Russ discusses why economic conditions (for now) support low volatility in the markets.
One of the big pieces of news in the financial world today focuses on General Electric (GE). The iconic American conglomerate has been removed from the Dow Jones Industrial Average, and its stock will no longer be included when the index is calculated. It will be replaced by the drugstore chain Walgreens.
The economic calendar is modest. Volatility is lower even with plenty of news. The summer doldrums have arrived! It provides time for introspection to fill those empty timeslots and pages.
Let's take a long-term view of household net worth from the latest Z.1 release. A quick glance at the complete data series shows a distinct bubble in net worth that peaked in Q4 2007 with a trough in Q1 2009, the same quarter the stock market bottomed. The latest Fed balance sheet shows a total net worth at an all-time high — 83.5% above the 2009 trough. The nominal Q1 net worth is up 1.0% from the previous quarter and up 7.0% year-over-year.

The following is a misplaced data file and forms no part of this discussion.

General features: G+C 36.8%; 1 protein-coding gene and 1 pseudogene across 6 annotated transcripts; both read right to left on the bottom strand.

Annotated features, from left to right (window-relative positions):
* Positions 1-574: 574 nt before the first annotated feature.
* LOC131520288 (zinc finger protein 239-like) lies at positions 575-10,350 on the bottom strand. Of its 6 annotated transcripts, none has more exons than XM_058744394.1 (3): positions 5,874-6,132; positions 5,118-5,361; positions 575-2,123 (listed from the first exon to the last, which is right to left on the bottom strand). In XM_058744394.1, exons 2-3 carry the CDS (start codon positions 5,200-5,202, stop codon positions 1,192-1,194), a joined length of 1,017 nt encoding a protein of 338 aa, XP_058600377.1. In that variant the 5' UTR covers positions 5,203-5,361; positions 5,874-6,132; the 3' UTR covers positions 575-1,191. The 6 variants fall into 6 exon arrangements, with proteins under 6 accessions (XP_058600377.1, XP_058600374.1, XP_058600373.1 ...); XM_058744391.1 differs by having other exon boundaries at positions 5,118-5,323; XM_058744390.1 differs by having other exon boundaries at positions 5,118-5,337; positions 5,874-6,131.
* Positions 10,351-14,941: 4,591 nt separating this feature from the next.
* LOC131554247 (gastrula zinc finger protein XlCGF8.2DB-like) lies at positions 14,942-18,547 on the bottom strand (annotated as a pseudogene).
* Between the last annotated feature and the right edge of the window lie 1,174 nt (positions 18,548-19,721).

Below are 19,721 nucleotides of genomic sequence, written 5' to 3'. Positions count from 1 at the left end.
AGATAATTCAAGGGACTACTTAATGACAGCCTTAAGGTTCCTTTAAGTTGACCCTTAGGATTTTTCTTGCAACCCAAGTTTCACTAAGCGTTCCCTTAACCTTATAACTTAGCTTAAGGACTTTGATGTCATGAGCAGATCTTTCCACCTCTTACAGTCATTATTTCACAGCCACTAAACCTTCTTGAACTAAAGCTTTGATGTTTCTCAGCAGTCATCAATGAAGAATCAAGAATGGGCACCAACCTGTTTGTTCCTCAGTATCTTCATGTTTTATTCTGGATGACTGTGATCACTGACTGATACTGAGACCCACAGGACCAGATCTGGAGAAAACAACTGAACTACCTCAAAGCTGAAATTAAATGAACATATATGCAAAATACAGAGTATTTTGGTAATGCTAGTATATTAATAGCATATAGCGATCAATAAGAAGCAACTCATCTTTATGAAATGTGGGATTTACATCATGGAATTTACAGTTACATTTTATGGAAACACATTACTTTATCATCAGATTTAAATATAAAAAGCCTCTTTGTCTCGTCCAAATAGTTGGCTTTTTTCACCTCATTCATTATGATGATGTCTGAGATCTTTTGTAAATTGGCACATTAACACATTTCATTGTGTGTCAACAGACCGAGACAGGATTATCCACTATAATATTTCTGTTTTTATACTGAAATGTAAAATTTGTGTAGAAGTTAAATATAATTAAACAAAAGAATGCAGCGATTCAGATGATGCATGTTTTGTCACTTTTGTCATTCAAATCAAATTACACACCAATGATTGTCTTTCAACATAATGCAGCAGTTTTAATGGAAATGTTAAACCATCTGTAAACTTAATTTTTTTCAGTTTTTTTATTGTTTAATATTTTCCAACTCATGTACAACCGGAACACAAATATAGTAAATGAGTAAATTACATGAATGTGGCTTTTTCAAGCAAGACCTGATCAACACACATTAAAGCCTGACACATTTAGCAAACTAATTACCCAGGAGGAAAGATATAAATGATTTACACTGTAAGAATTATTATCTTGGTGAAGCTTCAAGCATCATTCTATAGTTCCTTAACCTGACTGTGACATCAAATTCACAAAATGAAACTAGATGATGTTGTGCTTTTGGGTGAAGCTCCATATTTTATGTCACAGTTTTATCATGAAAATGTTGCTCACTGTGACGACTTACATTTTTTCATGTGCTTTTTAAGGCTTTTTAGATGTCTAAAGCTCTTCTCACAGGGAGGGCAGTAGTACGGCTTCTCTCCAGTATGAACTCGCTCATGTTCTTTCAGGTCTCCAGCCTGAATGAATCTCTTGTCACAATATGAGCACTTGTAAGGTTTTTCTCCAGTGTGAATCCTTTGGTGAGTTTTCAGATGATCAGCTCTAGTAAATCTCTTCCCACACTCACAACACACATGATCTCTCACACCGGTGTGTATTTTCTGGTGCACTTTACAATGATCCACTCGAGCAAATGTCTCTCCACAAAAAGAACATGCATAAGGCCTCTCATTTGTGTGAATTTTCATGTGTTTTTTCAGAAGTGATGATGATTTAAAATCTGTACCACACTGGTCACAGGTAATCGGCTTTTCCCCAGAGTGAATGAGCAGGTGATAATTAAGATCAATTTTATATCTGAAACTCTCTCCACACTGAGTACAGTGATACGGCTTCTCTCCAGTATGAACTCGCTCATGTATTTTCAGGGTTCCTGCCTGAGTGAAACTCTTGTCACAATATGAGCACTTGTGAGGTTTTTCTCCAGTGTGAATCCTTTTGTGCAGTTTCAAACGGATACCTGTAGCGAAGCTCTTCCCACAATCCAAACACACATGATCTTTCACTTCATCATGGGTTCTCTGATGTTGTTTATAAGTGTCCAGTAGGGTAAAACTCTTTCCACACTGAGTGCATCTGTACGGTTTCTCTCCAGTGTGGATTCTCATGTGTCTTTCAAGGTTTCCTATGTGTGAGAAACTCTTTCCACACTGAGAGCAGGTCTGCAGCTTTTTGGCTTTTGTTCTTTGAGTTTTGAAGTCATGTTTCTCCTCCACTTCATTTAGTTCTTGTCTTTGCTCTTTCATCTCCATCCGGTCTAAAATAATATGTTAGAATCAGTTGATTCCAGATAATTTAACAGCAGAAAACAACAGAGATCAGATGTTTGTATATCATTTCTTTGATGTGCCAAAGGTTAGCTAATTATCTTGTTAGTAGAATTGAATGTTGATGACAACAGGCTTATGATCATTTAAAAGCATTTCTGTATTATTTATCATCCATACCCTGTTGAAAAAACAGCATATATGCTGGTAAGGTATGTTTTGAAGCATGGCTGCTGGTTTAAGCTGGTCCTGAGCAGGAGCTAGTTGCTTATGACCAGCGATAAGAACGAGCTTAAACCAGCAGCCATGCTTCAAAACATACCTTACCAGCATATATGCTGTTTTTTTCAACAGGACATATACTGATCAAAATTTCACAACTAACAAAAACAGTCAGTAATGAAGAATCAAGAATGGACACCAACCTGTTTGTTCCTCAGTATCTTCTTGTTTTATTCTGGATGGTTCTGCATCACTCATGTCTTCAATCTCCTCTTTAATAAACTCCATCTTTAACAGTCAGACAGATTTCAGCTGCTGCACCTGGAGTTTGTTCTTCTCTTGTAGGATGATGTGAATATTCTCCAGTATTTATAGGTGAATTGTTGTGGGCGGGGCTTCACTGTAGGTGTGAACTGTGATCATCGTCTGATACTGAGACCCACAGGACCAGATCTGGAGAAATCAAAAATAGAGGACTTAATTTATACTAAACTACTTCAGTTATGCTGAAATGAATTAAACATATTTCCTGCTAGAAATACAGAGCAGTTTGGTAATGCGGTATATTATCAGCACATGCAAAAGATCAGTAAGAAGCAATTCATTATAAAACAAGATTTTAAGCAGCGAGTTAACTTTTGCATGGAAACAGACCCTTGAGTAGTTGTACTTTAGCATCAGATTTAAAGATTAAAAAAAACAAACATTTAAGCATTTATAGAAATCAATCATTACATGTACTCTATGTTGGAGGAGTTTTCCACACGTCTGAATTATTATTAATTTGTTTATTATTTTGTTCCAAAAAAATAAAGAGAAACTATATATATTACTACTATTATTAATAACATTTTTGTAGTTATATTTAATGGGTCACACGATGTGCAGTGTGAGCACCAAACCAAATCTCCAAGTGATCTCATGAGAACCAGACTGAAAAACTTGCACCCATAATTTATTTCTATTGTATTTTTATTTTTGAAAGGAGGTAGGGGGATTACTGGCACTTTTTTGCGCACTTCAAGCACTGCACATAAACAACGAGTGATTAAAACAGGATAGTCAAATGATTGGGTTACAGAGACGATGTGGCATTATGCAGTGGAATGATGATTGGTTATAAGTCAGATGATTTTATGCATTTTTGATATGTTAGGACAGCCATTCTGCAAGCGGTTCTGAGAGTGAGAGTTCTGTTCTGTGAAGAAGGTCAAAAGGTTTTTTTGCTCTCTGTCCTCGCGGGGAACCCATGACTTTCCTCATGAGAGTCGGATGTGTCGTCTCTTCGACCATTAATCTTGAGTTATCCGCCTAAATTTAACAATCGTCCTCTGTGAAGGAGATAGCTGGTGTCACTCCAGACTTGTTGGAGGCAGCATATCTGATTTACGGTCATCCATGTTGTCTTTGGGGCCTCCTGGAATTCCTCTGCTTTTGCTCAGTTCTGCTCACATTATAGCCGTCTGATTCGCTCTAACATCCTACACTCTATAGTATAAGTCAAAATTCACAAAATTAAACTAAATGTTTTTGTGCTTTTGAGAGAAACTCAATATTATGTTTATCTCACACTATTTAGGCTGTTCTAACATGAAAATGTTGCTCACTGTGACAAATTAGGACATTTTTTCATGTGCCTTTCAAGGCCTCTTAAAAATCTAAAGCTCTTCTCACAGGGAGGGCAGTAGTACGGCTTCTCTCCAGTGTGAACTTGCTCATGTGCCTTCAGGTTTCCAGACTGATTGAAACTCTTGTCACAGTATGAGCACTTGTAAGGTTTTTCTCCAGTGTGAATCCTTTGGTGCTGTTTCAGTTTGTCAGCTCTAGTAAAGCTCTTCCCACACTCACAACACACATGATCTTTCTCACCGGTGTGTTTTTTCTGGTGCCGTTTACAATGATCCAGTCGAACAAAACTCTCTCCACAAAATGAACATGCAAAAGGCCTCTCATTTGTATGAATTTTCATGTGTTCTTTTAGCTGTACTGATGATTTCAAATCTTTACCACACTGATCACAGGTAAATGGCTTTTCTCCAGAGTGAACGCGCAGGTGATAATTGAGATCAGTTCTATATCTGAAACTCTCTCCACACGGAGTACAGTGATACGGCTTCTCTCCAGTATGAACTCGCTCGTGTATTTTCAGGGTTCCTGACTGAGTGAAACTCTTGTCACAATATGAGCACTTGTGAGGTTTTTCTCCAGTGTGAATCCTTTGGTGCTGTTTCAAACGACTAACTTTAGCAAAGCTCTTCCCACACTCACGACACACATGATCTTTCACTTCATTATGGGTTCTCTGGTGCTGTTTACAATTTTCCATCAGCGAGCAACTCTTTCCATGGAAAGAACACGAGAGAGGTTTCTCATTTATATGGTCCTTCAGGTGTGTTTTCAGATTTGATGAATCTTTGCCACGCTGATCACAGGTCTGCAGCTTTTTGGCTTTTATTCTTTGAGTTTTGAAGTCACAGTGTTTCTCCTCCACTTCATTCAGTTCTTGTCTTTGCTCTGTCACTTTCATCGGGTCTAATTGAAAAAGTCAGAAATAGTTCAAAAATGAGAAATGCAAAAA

Often, prospects and clients don’t want your advice. Here’s why.
The Q Ratio is a popular method of estimating the fair value of the stock market developed by Nobel Laureate James Tobin. It's a fairly simple concept, but laborious to calculate. The Q Ratio is the total price of the market divided by the replacement cost of all its companies. This update includes the latest Z.1 data.
Here is my “5M” approach that deepens client relationships, stimulates new referrals and attracts new prospects during volatile markets.
There’s an incredible paradox in wealth management: Successful advisors help clients plan for retirement. But many of those same advisors lack a solid retirement plan for themselves.
I typically read about successors who came in and they didn’t know as much as or were less capable than the original founder. In our case we prefer the son to his dad.
PepsiCo (PEP) is a Dividend Aristocrat, Champion and blue-chip stalwart that has increased its dividend for 46 consecutive years. Therefore, it should be no surprise that just as we saw with Procter & Gamble in part 5, this blue-chip stalwart has traditionally commanded a higher valuation (earnings multiple) than the average stock.